This software allows you to connect a USB serial device that uses an FTDI, CP210X, PL2303 or CH340G USB chipset, or is a CDC device to the USB Host Board or USB Host IC’s and send and receive data.
Please note: This software is free to download but only works on one of our USB boards or chips which must be bought separately.
To order, simply select which of our boards or IC products you wish to have the software loaded onto. See the USB Host Board and IC product pages for details on pricing and installing this software.
What is a USB Serial device
Many serial devices use a USB chipset so the device can be easily plugged into a computer’s USB port. You will find this type of chip on products like USB GPS receivers. There are several USB chip sets made by a number of companies. This driver software is for products from FTDI, Silicon Labs (SiLabs), Prolific, WCH and for CDC devices.
The USB SERIAL Driver has been tested to work with the following chips. Serial chipsets from the same manufacturers should also work.
- FTDI FT232RL
- FTDI FT232R
- FTDI FT232H
- FTDI FT201XS
- FTDI FT230X
- FTDI FT231X
- FTDI FT2232 D/H
- Prolific PL2303
- SiLabs CP210X range
- CH340G / CH341G
- STMicro Virtual Comms Port
- UBlox USB GPS
- Teensy Microcontrollers
- Arduino Boards using CDC (UNO, Mega, Leonardo etc)
- Microchip MCP2200 (CDC)
- CDC Communications
As of V1.19, it now supports devices using USB CDC communication.
You might think it a little strange that the chip in the device is converting serial to USB, then we are converting it back to serial again. Well yes, that is true. You could simply open up the device and gain access to the serial connection directly and that may well be the easiest and cheapest option.
But if you don’t want to modify the device (and void the warranty), or if you want data from the device at a different baud rate (e.g. USB GPS runs at 4800 baud, but you want serial data at 9600 baud), then this software and the USB Host board / IC is what you need.
USB Host Configuration
The following Commands (sent via Serial connection) are available to configure the USB Host Board / IC with the SERIAL software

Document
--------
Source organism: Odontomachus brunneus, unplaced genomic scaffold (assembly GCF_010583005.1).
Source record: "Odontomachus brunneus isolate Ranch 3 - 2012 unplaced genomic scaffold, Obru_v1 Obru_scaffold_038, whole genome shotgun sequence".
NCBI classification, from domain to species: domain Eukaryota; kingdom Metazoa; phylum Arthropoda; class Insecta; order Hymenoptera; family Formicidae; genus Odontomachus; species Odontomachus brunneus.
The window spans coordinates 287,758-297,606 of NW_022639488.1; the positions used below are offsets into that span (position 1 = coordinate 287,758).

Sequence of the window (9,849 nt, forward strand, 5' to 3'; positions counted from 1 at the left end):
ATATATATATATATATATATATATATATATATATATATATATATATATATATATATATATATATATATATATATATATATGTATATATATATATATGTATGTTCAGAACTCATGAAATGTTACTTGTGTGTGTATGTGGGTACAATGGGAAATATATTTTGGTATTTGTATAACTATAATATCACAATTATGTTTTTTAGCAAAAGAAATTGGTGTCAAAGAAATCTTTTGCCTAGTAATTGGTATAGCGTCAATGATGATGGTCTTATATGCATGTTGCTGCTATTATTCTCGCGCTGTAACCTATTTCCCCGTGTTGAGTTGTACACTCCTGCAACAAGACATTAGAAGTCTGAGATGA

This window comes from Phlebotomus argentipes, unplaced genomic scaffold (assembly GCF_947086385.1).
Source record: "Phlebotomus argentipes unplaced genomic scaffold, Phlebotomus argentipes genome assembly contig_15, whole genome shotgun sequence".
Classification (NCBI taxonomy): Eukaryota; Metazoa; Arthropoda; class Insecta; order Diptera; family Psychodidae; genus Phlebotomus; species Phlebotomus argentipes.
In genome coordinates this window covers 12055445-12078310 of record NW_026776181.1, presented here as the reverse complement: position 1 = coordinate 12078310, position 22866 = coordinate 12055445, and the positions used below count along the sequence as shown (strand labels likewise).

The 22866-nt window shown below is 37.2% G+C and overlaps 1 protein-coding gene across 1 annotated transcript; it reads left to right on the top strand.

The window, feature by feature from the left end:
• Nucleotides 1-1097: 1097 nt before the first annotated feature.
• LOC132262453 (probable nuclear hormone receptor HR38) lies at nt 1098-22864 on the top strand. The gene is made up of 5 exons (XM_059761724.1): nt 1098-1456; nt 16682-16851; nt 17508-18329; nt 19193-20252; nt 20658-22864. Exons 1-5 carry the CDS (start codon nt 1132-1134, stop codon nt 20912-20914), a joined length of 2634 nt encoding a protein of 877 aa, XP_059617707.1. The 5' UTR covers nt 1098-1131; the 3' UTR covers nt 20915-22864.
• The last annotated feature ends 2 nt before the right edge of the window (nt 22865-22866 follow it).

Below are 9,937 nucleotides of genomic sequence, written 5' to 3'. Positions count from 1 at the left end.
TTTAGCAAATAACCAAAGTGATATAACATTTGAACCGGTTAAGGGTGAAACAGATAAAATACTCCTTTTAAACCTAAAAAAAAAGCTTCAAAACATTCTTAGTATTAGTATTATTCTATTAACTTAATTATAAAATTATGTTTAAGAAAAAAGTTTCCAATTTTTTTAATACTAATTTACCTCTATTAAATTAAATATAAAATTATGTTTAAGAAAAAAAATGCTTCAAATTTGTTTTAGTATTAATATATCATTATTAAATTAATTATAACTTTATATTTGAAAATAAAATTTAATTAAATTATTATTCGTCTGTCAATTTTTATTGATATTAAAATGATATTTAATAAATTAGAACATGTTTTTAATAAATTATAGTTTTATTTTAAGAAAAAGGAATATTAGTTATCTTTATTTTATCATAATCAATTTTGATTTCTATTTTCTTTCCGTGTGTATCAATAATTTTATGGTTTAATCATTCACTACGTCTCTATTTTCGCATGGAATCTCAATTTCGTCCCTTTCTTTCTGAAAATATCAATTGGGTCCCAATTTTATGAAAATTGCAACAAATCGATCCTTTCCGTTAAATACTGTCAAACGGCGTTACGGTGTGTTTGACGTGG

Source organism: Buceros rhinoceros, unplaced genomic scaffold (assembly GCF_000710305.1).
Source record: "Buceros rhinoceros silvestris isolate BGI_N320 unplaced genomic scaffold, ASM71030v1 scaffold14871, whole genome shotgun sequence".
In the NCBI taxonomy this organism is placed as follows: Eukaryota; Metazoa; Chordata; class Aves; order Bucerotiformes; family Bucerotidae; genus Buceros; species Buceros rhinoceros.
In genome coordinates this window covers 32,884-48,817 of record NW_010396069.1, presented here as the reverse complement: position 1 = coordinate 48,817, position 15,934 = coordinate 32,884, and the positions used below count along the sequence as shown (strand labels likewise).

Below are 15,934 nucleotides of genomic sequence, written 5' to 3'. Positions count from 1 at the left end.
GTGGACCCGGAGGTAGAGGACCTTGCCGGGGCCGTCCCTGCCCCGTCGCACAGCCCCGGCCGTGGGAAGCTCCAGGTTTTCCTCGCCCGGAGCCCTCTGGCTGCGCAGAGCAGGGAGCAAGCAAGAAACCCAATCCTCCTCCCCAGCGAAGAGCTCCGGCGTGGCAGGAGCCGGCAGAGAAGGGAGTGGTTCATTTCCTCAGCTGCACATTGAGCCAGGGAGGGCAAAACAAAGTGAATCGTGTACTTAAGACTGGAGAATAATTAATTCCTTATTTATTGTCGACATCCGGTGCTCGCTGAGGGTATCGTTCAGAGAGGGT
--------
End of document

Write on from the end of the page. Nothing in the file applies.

These commands are used to configure the USB Host board / IC and will only function when no device is plugged into the board. If a device is plugged in, these commands will be sent to the device.
Command mode is also available when a USB device is connected and pin labelled SCL is pulled LOW. This way the remote baud rate and parity can be changed on the fly without disconnecting and reconnecting. The SCL pin is pulled high internally so can be left unconnected.
Note: This feature conflicts with the RTSCTS option. If RTSCTS is enabled then command mode can only be accessed when no USB device is plugged in.
|BAUD <value>||Set local Serial Port Baud Rate (default 9600)|
|USBBAUD <value>||Set Serial Port Baud Rate for the USB device (default 9600)|
|USBPARITY <value>||Set Serial Port Parity for the USB device (default 8N1)|
|INTERFACE <value>||Set Serial to USB interface method|
0 – String/Packet – sends data as a packet
1 – Byte – sends each byte as it is received
|TIMEOUT <value>||Timeout (in ms after last character) for sending packet|
values from 1 to 30 (in milliseconds) – default 5ms
Applies to INTERFACE 0 only
|USB <value>||USB Data request timer (in ms)|
1-20 (default 5)
|GROUP <value>||Group Serial Data together.|
0 – OFF, 1 – ON (default OFF)
|RTSCTS <value>||Local RTS/CTS Handshaking|
0 – OFF, 1 – ON (default OFF)
|PORT <value>||Serial Port Selection. If attached USB device has more than one Serial port, you can choose which port to connect to.|
1, 2 (default 1)
|RS232 <value>||Set Serial Port Configuration|
0 – default TTL (positive logic)
1 – RS232 (negative logic)
|HELP or ?||Display help|
The baud rate for communication with the USB Host (default 9600). Note that this does not effect the communications speed with the attached device.